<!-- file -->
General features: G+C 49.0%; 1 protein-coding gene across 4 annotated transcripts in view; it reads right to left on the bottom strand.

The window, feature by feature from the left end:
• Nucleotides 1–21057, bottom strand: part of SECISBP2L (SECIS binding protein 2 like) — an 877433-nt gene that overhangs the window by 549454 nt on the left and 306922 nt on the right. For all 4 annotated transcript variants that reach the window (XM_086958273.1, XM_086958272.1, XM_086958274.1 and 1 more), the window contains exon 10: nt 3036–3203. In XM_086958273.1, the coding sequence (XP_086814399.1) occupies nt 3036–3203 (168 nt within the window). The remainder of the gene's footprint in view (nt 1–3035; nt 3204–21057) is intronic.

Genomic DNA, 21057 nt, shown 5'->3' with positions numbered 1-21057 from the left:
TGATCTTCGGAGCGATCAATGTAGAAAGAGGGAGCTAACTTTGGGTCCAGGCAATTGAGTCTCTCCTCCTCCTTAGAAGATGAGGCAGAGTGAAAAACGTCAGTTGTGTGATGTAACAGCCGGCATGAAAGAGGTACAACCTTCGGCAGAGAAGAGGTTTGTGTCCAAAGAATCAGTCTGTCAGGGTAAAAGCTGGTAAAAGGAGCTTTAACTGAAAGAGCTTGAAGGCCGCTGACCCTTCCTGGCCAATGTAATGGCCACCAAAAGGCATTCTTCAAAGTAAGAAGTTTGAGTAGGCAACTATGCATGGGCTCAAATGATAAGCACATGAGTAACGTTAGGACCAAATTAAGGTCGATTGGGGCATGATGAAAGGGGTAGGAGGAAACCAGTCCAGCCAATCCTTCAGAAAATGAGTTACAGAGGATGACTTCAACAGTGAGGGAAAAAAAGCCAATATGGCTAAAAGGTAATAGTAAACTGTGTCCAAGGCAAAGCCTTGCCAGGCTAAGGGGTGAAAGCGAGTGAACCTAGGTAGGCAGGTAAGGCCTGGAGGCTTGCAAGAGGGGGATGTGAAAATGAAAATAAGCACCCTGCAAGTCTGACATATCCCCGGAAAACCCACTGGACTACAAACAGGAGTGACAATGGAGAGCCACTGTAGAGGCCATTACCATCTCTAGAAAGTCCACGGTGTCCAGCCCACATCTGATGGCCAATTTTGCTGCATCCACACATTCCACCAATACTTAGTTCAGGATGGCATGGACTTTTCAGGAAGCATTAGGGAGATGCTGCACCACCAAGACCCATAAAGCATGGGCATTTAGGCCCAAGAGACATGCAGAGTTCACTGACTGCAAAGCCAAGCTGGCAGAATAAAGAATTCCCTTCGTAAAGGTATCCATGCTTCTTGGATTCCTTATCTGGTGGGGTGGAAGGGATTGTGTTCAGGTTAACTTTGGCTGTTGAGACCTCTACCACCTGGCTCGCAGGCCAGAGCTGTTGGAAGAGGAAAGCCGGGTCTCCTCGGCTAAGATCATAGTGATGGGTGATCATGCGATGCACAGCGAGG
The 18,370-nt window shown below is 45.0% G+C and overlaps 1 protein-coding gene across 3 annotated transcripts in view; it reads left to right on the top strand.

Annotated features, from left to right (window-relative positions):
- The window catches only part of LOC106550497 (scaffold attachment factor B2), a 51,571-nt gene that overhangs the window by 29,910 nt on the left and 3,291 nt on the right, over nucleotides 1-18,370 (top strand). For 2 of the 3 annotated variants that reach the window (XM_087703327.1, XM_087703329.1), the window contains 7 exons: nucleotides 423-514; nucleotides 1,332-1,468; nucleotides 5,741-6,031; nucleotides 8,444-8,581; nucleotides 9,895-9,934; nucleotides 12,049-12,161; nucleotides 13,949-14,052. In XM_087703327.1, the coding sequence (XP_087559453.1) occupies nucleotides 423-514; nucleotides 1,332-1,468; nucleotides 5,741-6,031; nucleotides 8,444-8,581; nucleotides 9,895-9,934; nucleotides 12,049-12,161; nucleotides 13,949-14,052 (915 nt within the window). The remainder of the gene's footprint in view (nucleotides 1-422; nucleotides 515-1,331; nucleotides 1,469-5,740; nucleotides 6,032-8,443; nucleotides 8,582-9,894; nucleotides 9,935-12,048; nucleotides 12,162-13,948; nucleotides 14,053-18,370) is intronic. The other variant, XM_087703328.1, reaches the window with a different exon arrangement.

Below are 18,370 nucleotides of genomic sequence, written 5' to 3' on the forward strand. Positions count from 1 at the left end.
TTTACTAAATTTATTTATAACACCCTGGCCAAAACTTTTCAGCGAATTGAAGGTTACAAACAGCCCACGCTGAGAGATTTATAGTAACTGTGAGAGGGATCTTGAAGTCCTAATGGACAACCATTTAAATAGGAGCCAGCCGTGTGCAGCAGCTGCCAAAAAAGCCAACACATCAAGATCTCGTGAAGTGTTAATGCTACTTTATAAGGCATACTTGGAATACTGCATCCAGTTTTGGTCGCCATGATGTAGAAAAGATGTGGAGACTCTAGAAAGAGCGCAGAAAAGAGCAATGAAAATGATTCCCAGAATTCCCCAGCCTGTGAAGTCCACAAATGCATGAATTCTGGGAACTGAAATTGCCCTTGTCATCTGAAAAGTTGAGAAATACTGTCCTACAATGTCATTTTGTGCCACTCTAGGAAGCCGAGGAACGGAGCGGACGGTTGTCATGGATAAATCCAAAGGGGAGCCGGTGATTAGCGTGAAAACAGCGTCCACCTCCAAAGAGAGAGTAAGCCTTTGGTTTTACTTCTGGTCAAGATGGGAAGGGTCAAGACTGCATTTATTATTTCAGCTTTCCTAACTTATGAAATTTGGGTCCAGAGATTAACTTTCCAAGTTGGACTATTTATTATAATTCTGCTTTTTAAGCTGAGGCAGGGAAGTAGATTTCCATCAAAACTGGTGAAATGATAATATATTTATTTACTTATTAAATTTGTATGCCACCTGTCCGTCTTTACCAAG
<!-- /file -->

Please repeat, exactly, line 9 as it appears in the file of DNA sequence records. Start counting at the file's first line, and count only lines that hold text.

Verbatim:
Below are 18,370 nucleotides of genomic sequence, written 5' to 3' on the forward strand. Positions count from 1 at the left end.